Brookhaven’s police force is scheduled to get off the ground this summer, but the city still has yet to ink an agreement with DeKalb County over how much the city will pay for the police services the county is providing.
After Brookhaven incorporated, DeKalb County Police agreed to continue patrolling the city until a Brookhaven police force was assembled. However, city and county officials have not yet signed off on an intergovernmental agreement that covers the scope and cost of Brookhaven’s interim police services.
Mekka Parish, public information officer for DeKalb County Police, said officials would not comment on the negotiations.
“Negotiations are not complete and we will not be able share any of those details until that time comes,” Parish said.
Brookhaven’s City Manager Marie Garrett and City Attorney Bill Riley, who have been conducting negotiations with the county, also would not discuss the pending intergovernmental agreement, also known as an IGA.
“The DeKalb IGA is still in negotiations and we cannot discuss it until it is finalized,” said Communications Director Megan Matteucci.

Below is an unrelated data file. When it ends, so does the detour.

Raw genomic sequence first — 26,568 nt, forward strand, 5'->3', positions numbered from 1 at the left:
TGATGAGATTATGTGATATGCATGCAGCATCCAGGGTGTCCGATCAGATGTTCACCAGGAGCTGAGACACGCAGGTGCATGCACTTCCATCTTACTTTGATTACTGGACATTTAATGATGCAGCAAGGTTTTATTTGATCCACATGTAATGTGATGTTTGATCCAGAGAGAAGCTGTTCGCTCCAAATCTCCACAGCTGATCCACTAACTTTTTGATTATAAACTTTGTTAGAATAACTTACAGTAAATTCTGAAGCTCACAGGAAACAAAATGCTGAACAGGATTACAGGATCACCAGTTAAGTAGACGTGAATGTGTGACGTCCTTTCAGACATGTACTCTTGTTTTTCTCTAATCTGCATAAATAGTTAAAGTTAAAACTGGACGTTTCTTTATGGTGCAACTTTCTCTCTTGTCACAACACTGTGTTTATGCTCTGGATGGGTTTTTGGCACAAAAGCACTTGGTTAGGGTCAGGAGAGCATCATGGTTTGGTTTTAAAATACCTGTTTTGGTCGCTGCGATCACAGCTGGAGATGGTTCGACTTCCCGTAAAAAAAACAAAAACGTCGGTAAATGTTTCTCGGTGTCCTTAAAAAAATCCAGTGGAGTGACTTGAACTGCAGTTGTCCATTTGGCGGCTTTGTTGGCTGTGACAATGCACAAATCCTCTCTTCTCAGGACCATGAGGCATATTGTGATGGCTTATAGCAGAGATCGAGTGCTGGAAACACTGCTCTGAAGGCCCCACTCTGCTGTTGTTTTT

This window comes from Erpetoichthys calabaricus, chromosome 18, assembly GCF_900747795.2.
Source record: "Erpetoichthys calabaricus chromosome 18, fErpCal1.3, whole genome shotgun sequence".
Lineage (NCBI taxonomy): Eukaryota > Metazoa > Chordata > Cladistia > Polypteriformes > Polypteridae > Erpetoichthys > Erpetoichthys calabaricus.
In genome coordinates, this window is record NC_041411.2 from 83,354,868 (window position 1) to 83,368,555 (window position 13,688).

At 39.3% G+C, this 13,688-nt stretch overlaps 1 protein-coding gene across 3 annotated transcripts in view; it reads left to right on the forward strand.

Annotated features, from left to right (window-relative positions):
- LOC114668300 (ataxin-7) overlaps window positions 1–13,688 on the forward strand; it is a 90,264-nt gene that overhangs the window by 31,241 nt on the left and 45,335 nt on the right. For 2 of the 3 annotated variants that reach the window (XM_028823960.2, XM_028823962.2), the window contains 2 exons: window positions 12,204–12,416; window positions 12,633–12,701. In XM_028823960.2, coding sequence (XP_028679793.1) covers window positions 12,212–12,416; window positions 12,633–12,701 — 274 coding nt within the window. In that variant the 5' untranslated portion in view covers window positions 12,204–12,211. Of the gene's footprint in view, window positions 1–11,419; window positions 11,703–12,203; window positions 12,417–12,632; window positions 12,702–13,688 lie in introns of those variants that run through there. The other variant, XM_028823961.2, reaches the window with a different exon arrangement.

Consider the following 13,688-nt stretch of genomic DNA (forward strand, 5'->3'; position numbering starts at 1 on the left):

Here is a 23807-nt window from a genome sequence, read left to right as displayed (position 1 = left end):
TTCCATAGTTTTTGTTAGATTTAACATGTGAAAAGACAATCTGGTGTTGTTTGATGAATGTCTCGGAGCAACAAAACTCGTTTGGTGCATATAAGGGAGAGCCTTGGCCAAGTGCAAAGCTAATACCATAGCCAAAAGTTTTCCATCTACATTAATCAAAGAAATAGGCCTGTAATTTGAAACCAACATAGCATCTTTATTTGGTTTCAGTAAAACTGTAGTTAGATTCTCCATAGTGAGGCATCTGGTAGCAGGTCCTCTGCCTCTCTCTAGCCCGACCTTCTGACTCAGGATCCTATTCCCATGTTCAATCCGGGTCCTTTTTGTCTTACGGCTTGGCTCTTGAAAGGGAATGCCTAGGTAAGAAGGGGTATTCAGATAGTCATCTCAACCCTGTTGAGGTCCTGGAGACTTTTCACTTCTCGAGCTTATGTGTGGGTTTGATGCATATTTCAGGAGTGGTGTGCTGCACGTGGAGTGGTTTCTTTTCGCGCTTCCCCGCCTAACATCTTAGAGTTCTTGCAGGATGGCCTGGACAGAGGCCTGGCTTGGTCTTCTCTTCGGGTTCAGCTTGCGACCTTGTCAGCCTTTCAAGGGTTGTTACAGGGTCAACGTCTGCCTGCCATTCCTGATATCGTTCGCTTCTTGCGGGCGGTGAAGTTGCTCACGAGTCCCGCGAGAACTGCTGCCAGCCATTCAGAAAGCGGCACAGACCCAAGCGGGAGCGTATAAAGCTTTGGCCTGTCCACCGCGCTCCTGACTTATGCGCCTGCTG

But at the City Council’s work session June 11, Garrett told council members that as far as the city and county agreeing on the cost of interim police services, “we are far apart.”
“Our number is far different from what they have provided,” Garrett said.
Mayor J. Max Davis, who also sat in recent negations with DeKalb officials, said, “Everything but the price is in agreement.”
Some Brookhaven City Council members were surprised by the initial cost estimates from DeKalb County. In May, Riley reported that the county had asked for $525,000 a month to provide police services to Brookhaven.
Councilman Bates Mattison said he is ready to see an agreement in place. “I would have liked for that agreement to be resolved and executed some time ago,” Mattison said.
Councilman Jim Eyre said he’s confident the two governments will reach an agreement.
“Negotiations have been amicable and productive. It’s an ongoing process and there’s no reason to rush something like that,” Eyre said.
He said he’s comfortable with officials taking time to make sure the agreement works for both the city and the county.
“We’re not going unserved,” Eyre said. “We’re just trying to get the details worked out that really sort of memorializes what we’re already doing. DeKalb has continued to honor their commitment to provide police services.”